Sweatbands For Panama Hats

Sweatbands Detail Page

Guess what hat maker puts these leather sweatbands in his hats
Guess what hat maker puts these leather sweatbands in his hats.

Luxury Quality Leather Sweatbands

To me, the leather sweatbands are second only to the hat itself in importance. As you’d expect, there are good leather sweatbands, average leather sweatbands, cheap leather sweatbands, fake leather sweatbands, and so on. Hardest to find are the best possible leather sweatbands.

I learned quickly that someone seriously seeking the best possible leather sweatbands, while also buying in tiny quantities, is not exactly the stuff of dreams for a leather sweatband maker. Some years ago, one sweatband maker expressed, in the strongest possible terms, his extreme pity and compassion for my wife, my mother, my children, anyone who has ever known me, pets, potted plants. Seemed a little over the top. I just wanted the best possible leather sweatbands.

The guy who makes the leather sweatbands I’ve been buying for more than a decade once told John Penman, another hat maker who shares my passion for quality materials, “You’re almost as big a pain in the ass as that Brent Black in Hawaii.” My wants are simple – the best possible.

The leather sweatbands in my hats are made from the finest sheepskin roan leather, vegetable tanned, and specially beveled so the reeding E-stitches are recessed for an extra level of comfort. Don’t know what any of that means? No worries. I do. I learned from the guy who makes my leathers. He taught me a lot of important stuff about leather sweatbands, most likely as a form of self defense.

Choices for Montecristi Hats

Sand
Un-Dyed – recommended
Gold foil imprinting
Brown or black reeding tape*

Chicory
Un-Dyed – recommended
Gold foil imprinting
Brown or black reeding tape*

Nude
Un-dyed, uncoated
Brown printing is burned into leather
Black reeding tape

Black
Dyed – possible risk**
Gold foil imprinting
Black reeding tape

Antique Brown
Dyed – possible risk**
Gold foil imprinting
Brown reeding tape

*About Reeding Tape — Don’t worry about it. There is no wrong answer. It’s not something anyone will ever notice. I generally use brown tape for hats with brown ribbons, black tape for black ribbons, make it up for others.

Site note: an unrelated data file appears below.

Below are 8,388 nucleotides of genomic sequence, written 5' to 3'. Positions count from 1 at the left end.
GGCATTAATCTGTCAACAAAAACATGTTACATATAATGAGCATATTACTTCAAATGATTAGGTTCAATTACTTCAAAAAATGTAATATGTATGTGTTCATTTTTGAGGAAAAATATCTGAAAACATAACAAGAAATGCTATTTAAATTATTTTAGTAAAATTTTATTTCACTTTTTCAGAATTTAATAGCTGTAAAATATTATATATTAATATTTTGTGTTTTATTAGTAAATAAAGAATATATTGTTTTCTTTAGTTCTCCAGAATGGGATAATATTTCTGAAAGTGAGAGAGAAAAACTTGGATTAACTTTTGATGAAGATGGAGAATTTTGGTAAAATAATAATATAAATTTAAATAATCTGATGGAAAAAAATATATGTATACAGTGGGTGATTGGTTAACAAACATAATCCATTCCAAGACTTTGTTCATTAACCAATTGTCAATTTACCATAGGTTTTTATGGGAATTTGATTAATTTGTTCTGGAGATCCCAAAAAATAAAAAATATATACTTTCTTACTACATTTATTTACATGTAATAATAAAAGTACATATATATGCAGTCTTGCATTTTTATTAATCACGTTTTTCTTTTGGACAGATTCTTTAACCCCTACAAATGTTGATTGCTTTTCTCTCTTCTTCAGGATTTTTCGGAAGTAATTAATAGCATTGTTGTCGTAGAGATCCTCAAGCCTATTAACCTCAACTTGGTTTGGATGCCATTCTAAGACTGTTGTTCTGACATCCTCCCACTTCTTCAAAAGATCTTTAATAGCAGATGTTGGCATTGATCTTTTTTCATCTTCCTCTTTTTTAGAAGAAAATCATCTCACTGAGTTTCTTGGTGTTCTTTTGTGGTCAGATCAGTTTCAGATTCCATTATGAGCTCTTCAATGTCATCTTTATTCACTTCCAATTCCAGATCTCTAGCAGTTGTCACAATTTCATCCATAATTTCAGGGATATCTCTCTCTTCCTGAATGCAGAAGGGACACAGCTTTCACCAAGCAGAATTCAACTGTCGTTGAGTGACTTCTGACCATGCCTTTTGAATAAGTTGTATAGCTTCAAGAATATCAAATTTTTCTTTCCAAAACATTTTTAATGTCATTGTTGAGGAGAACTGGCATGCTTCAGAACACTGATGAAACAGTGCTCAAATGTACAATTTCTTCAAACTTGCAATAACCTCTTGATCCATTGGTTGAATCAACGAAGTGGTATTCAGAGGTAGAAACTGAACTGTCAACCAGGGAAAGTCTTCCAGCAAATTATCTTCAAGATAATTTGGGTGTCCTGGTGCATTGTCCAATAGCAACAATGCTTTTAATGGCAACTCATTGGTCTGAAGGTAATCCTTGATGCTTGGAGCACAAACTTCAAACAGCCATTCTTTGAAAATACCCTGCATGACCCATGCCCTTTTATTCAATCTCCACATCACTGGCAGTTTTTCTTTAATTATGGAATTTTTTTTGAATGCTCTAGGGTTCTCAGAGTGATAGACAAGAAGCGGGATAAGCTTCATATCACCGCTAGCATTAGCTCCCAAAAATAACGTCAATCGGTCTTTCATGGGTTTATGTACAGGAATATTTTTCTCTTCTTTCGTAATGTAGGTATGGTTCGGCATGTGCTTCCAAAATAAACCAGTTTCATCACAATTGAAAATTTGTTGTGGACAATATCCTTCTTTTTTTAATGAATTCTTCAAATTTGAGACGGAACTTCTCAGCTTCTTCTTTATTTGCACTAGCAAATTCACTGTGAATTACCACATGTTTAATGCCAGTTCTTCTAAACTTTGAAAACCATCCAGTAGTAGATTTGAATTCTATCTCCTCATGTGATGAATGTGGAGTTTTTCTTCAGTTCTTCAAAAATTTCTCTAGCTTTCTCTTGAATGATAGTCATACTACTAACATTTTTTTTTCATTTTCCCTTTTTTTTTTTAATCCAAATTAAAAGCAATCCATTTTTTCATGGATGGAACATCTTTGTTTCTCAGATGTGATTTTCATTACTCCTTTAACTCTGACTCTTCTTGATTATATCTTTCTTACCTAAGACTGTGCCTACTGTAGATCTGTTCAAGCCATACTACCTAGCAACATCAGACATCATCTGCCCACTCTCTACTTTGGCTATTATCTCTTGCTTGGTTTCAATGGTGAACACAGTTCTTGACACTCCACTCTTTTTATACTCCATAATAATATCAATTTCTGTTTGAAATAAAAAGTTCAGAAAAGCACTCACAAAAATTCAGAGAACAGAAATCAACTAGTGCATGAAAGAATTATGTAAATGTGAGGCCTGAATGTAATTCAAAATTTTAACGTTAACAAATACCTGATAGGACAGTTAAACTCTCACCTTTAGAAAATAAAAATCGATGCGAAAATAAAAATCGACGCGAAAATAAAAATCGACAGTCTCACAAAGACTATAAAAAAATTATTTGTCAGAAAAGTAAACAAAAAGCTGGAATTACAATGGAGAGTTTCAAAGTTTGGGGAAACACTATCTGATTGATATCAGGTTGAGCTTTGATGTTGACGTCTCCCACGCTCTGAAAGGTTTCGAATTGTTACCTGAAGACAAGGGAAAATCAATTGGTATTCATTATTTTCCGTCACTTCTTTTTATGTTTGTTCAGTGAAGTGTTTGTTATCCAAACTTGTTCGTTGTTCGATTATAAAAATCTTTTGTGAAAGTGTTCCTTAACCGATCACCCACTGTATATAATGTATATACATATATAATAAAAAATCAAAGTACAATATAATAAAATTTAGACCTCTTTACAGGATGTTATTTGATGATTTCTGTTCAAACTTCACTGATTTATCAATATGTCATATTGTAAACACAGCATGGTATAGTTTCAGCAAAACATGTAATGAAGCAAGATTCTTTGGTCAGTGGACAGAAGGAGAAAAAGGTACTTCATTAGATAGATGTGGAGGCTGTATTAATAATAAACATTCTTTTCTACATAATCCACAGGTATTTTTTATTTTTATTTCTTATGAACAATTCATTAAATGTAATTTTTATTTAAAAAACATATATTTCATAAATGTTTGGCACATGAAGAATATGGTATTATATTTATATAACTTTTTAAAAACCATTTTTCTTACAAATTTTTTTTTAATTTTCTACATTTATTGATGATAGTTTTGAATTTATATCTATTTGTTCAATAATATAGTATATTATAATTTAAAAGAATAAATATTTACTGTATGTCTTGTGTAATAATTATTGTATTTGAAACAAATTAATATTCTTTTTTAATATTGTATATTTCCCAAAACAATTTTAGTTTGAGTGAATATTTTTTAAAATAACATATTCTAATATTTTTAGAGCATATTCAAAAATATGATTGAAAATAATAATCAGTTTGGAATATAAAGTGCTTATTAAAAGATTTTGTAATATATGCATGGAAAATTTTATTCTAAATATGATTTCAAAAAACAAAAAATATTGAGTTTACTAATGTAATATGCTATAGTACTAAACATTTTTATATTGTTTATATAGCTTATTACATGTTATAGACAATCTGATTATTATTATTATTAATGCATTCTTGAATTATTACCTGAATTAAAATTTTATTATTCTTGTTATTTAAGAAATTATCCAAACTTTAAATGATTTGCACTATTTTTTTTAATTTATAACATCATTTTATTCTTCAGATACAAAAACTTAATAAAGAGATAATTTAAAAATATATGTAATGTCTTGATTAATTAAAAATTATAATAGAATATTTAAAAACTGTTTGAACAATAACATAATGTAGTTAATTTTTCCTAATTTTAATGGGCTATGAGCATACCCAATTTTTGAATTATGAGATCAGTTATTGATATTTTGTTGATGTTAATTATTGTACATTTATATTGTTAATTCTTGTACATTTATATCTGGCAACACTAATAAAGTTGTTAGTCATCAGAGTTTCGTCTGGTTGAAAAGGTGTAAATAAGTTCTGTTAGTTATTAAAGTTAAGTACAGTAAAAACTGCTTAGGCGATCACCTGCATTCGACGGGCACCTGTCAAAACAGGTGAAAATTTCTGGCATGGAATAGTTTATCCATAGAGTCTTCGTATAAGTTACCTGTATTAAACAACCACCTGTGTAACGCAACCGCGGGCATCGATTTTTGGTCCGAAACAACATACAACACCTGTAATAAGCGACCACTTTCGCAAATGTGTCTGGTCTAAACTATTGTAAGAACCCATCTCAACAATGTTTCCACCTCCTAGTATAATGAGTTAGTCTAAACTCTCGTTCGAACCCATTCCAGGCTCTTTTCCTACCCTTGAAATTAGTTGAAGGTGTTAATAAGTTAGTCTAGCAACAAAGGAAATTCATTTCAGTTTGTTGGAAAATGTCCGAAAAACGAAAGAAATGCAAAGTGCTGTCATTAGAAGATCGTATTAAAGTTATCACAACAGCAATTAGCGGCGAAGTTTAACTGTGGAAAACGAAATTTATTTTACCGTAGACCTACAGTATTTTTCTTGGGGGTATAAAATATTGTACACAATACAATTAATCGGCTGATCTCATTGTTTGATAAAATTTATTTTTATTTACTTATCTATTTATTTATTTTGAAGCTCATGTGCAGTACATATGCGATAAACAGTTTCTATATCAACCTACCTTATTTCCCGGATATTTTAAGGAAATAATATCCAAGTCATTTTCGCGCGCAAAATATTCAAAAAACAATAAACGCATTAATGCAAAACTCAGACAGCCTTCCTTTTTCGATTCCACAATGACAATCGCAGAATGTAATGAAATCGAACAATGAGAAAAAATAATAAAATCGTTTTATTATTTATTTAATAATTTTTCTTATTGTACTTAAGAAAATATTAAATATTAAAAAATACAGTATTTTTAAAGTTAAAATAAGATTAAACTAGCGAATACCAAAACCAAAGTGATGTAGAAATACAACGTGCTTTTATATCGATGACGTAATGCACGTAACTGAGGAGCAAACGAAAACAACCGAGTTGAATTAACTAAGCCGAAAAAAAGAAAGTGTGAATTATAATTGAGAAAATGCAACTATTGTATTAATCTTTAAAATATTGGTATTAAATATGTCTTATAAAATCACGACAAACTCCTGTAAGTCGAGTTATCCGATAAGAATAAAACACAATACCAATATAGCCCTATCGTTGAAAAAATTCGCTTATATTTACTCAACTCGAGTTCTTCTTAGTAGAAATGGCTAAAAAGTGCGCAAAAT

**About Dye — I do worry about it. The maker of the leather sweatbands swears that the dye will not bleed, and no one but me has ever raised the issue. It is not common, but I have seen a few instances of dark stains in straw, apparently caused by dye running out of a sweatband soaked with sweat. I also have seen dyed sweatbands so sweated in that they looked like crisp bacon, but no staining in the straw. My best guess is that personal body chemistry is the key variable. Some sweat may cause dye to bleed, most sweat does not. The Antique Brown sweatbands used to be standard for almost all of my hats. Now, I only use them for size test bands.

If you really, really want an Antique Brown or Black sweatband (they do look great), I will put one in for you. But if you’re unlucky in the personal sweat chemistry lottery, and the sweatband stains your hat, I will not replace the hat.

Over the past 26 years, the great majority of leather sweatbands in my personal hats have been the dyed Antique Brown ones. I have never had a single instance of dye staining one of my hats. But others have. So, you have to decide if the color is worth the risk. No one sees the sweatband when you’re wearing a hat.

Choices for Non-Montecristi Hats

Antique Brown
Dyed – never been a problem
Gold foil imprinting
Black reeding tape

Antique Brown
Dyed – never been a problem
Gold foil imprinting

Sand
Un-Dyed
Gold foil imprinting

Cloth Sweatbands

Personally, I prefer leather sweatbands. But if you plan to roll up a hat, cloth is usually the choice. If you prefer to have a leather sweatband in a hat you will roll, let me know and I can look for a softer leather and take out the reeding.

The cloth sweatband I prefer is black cotton twill. It has more give to it than leather, but is firm enough for reasonably accurate sizing.

A blond twill sweatband is also available. This is used in hats that have white or very light colored ribbons, so white thread can be used (the black thread used to sew the black cloth sweatbands shows through light colored ribbons).

Sweat happens

If you go sweat in your hat, here’s what to expect, how to deal with it.